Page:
Life insurers launching new variable annuities despite tepid sales

Slump in VA purchases clashes with historical notion that product sales mirror movement in the domestic stock market

Nov 24, 2014 @ 11:38 am

By Darla Mercado

Sales of variable annuities are tepid industrywide, but the life insurers selling them continue to launch new products.

Data from the LIMRA Secure Retirement Institute revealed that variable annuity sales hit $35.5 billion in the third quarter, down 1% from a year ago. Year-to-date through the end of the third quarter, sales were $105.9 billion, reflecting a 3% drop from the same period in 2013.

The slump in variable annuity sales clashes with the historical notion that product sales would mirror movement in the domestic stock market. For instance, VA sales reached a height of $179.2 billion in 2007, according to Morningstar Inc., the same year the S&P 500 leapt by 4.8%. Similarly, sales slowed during 2009, particularly in the first quarter when the market reached its nadir in March. In that quarter, VAs only sold $30 billion, and totaled $124.0 billion at the end of the year, according to Morningstar.

In 2014, the market has been fairly strong, with the S&P 500 up by about 11%, but VA sales are flat at a time when they otherwise should be up. What gives?

Look no further than the changes to the VA industry. “The market has changed quite rapidly and dynamically over the last three to four years,” said Todd Giesing, senior business analyst for LIMRA's Secure Retirement Institute. “Companies are focused on managing risk and on the sales volumes they take in.”

VA manufacturers cleaned up their act and began launching more conservative products after the recession revealed the danger of carrying massive liabilities tied to VA living benefits during a period when the market and interest rates are way down. Though that retrenchment started five years ago, sales continue to be tepid — not just industrywide but at individual broker-dealers.

“There's still some contraction going on in the [VA sales] space: cessation of benefits, suspending specific living and death benefits, suspending sub-pays,” said Bob Steinke, senior vice president and head of managed and insured solutions group at Janney Montgomery Scott. “Regionals and wires are really seeing a bit of downturn in the business because so much is tied to VA.”

Lackluster sales aside, manufacturers are still launching new products. MetLife Inc., once the top VA seller because of an attractive living benefit, is back with an investment-focused variable annuity with an optional return-of-premium death benefit: MetLife Investment Portfolio Architect. This offering has a fund-lineup with 80 offerings ranging in cost from 0.56% to 2.74% — the latter is for an alternative strategy offering from Permal Group.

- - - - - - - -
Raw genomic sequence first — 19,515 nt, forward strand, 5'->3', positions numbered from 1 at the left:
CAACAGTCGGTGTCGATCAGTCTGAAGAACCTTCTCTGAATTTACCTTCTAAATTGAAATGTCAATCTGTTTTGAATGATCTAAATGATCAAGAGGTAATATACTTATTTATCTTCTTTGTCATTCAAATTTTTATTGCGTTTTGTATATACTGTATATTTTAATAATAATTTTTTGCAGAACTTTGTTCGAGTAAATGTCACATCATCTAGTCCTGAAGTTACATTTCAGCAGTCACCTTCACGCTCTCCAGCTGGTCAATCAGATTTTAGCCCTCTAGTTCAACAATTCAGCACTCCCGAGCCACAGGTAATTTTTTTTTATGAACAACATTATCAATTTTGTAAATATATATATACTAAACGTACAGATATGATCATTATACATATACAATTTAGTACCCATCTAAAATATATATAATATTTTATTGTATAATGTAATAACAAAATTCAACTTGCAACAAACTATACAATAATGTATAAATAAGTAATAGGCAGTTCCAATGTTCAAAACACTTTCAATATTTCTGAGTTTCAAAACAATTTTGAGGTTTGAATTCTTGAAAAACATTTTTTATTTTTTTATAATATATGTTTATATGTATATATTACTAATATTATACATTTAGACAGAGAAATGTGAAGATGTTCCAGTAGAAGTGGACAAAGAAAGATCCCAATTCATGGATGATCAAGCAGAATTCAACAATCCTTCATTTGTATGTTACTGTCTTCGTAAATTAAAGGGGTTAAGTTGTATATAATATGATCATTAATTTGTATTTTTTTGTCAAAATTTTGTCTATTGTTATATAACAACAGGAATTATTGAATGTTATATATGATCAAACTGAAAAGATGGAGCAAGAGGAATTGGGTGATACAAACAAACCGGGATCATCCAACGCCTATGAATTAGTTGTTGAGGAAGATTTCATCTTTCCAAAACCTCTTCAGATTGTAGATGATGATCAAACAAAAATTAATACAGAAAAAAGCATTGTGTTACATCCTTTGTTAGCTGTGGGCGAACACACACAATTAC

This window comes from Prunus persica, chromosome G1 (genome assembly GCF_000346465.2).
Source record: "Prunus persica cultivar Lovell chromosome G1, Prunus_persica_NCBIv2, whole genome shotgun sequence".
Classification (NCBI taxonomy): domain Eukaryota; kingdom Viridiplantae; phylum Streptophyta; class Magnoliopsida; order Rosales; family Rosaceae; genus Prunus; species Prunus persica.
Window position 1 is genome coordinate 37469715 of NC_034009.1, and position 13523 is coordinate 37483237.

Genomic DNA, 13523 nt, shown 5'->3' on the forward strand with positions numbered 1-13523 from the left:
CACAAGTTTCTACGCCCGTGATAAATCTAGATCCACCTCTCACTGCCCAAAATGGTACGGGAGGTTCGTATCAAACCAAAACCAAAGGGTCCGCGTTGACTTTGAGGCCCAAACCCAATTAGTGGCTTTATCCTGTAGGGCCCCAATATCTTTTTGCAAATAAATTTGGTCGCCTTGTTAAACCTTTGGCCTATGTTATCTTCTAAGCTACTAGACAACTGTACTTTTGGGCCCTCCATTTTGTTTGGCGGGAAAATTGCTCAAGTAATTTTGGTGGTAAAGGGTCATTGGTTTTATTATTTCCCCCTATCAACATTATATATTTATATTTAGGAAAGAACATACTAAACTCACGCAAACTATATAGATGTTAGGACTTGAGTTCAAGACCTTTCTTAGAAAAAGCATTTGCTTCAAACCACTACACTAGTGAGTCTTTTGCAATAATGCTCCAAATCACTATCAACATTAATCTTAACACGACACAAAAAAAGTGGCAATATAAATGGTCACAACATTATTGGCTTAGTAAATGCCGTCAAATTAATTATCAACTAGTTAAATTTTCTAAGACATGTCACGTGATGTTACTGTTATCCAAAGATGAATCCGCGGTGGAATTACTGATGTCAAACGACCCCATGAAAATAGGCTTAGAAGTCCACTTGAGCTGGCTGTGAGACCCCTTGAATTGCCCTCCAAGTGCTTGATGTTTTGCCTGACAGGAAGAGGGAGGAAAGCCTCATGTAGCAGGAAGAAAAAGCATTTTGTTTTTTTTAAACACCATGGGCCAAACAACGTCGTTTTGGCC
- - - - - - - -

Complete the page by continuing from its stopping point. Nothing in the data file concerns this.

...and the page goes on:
Elizabeth Forget, executive vice president of MetLife Retail Retirement and Wealth Solutions, is optimistic about where the VA industry will go in the near future. “The good news is that the industry is getting to a better place from a pricing discipline standpoint and a stability standpoint,” she said. “This year is a pivotal year; I think next year you'll start to see some growth relative to the market.”

Other recent releases include Securian Financial Group's MyPath Ascend 2.0, an updated living benefit that will replace the first version of the feature. This contract provides a 200% benefit base guarantee either after the 67th birthday of the insured or on the 12th anniversary of the contract after the effective date of the rider, whichever is later. Clients are eligible for the 200% benefit base guarantee if no withdrawals have been taken from the contract on or before that time. Income percentages are at 5.1% for single life and 4.75% for joint life at age 65.

Scott Stolz, senior vice president of PCG investment products at Raymond James Insurance Group, said sales of VAs at the firm are down 30% for November thus far, compared to the same period in 2013. That's the third lowest VA sales total at the firm over the last four years. For the third quarter, the numbers have been largely flat. “We didn't see a drop in the third quarter, and we didn't see any growth,” said Mr. Stolz. “But the bottom line is that these products, given the cost versus features, aren't as attractive as they used to be. Advisers aren't selling them as much.”

He warned that sales will likely fall in the fourth quarter for many distributors since VA giant Jackson National temporarily halted sales of one of its most attractive VA features from Sept. 15 to Jan. 12.

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